By Elizabeth Guilen
My parents have been looking forward to the day I walk at commencement and receive
my college degree. I have dreamt about the ceremony for the past five years.
Well, I’m finally graduating on May 18.
But, I’m not walking.
“Are you really not going to walk?” my mom said rhetorically when I told her. “Do you have any idea what this means to our family? You’re the first to attend college.”
Yes, I know how important it is. But I refuse to give more money to the university. The cheapest graduation package, which includes the cap and gown and the tassel, is about $163.
My fellow graduates have told me this is a once in a lifetime experience. But, the closer it gets, the more convinced I am that sitting in the sun for hours to get my minute of recognition is not worth it. Everyone should be able to participate, not only those who can afford it.
I spent six years on this campus completing my two degrees. I have the right to be selfish about graduation. To me, the ceremony is more about everyone but the graduate.
Dr. Carol Williams-Nickelson wrote for the American Psychology Association on
whether a college graduate should participate in the ceremony. Williams-Nickelson explained that the decision we make affects more than just the individual.
“My advice: think about how the decisions you make related to graduation may impact you and others in the future, as well as now,” wrote Williams-Nickelson.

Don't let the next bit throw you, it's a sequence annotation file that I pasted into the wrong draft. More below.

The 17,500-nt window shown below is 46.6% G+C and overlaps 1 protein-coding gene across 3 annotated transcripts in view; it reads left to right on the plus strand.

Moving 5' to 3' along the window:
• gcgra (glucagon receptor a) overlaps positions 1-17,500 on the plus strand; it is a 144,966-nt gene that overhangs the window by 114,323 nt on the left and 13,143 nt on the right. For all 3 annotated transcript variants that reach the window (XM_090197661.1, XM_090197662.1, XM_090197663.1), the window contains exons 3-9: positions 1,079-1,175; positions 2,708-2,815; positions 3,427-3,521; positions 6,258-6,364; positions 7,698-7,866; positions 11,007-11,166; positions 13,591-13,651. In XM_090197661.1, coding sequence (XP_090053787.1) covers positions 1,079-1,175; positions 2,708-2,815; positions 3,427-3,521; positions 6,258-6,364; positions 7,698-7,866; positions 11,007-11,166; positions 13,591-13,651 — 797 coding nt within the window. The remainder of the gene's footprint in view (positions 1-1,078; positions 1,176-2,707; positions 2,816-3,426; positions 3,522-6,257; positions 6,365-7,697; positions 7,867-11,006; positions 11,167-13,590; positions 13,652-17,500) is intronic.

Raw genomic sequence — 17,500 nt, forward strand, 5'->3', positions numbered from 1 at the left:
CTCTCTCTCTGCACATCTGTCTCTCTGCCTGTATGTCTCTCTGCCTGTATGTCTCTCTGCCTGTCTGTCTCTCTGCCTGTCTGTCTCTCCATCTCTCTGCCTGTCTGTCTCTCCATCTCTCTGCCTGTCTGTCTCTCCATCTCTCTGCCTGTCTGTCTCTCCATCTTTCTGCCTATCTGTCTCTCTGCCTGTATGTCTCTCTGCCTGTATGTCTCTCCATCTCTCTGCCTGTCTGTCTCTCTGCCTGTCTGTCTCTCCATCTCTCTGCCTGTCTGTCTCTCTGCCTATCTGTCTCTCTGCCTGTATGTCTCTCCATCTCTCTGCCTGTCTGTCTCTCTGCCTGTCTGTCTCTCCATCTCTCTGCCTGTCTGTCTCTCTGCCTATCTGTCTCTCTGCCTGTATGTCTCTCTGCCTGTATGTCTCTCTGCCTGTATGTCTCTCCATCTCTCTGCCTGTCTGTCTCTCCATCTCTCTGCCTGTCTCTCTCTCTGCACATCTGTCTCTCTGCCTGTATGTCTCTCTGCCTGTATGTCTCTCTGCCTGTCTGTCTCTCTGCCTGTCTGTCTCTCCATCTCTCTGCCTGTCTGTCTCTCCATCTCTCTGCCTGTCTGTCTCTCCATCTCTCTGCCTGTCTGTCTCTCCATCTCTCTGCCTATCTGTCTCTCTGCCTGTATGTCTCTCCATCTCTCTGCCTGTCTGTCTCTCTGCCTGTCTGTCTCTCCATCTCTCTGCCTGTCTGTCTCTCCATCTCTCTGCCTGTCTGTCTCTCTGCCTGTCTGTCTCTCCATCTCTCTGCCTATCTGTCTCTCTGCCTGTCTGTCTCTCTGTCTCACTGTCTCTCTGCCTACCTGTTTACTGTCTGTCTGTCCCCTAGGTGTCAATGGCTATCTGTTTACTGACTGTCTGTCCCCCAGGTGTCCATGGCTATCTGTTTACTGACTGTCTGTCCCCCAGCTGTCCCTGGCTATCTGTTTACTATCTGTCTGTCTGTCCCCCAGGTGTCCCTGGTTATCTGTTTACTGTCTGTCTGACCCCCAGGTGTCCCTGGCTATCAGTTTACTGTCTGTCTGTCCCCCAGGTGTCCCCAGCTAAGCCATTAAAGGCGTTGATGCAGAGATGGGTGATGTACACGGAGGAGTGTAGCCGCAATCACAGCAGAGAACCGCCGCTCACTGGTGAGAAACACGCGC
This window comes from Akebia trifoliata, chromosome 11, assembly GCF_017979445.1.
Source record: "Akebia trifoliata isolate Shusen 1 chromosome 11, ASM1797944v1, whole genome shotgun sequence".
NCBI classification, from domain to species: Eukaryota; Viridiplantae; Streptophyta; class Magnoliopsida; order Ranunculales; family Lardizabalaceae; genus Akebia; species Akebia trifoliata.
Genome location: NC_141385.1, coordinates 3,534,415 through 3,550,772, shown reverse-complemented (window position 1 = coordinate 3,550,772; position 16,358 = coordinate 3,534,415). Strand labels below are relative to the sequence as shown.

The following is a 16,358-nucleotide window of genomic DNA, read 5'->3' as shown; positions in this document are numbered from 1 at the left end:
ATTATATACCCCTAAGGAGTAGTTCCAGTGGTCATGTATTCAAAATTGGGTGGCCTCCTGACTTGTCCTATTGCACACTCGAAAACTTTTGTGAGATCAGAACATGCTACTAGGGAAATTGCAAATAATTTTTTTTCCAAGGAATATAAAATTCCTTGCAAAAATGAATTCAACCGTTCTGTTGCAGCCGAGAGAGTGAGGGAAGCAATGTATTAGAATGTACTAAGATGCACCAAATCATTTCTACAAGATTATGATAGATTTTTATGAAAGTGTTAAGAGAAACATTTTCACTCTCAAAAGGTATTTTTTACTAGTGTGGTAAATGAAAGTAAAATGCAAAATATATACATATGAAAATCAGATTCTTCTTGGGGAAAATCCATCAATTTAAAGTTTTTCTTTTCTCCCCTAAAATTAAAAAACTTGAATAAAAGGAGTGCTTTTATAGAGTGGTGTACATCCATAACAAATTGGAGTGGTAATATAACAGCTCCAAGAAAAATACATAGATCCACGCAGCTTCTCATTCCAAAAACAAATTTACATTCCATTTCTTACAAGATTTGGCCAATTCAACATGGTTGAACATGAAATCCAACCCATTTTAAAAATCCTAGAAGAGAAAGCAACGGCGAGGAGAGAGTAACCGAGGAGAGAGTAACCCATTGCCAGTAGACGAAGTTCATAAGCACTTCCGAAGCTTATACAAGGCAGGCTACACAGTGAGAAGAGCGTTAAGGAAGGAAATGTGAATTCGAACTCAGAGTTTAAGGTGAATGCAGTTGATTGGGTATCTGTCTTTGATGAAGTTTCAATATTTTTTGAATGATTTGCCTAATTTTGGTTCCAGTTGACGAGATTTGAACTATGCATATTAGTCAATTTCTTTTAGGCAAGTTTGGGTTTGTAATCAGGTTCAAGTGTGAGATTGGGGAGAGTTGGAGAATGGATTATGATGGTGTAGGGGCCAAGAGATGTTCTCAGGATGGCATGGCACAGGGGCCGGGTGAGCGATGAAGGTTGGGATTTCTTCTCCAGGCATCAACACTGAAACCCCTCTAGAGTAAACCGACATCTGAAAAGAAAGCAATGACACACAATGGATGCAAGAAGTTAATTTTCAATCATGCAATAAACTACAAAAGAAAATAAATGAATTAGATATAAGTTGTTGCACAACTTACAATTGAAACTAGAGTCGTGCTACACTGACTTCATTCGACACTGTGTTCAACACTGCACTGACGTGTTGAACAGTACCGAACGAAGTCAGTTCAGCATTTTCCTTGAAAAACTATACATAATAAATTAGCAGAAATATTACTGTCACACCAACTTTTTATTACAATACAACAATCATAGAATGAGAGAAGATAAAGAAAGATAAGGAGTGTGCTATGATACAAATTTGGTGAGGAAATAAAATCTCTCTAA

My parents are devastated that I’m not participating. I know this is a blow to them and I tried to convince myself that spending a bit more would be worth it. Unfortunately, my student loans won this battle.
Family and friends try to use my 2-year- old son as a reason for me to be a part of the celebration.
“He will look back at graduation pictures and feel pride in seeing you in your cap and gown with him in your arms,” they say.
Nice try folks. My kid will be proud of me regardless because I completed my degrees.
This month I am completing my undergraduate journey and it is a relief. I can finally breathe knowing I have accomplished what many have not. I finished with a toddler, a job and as a full-time student.
It was difficult, and I agree, I should walk and enjoy the moment. However, I am broke.
CSU Chancellor Timothy P. White stated that this coming school year tuition will not go up. That’s great for students who are still in the institution, but this is meaningless to me. This semester I spent about $6,000 on my education. All of that was out of pocket. I have no savings, so yeah there’s no way I’m spending more money to have my name read out loud.
No one can make me believe that a ceremony that quickly acknowledges my years in this school is more important than all the work I have done.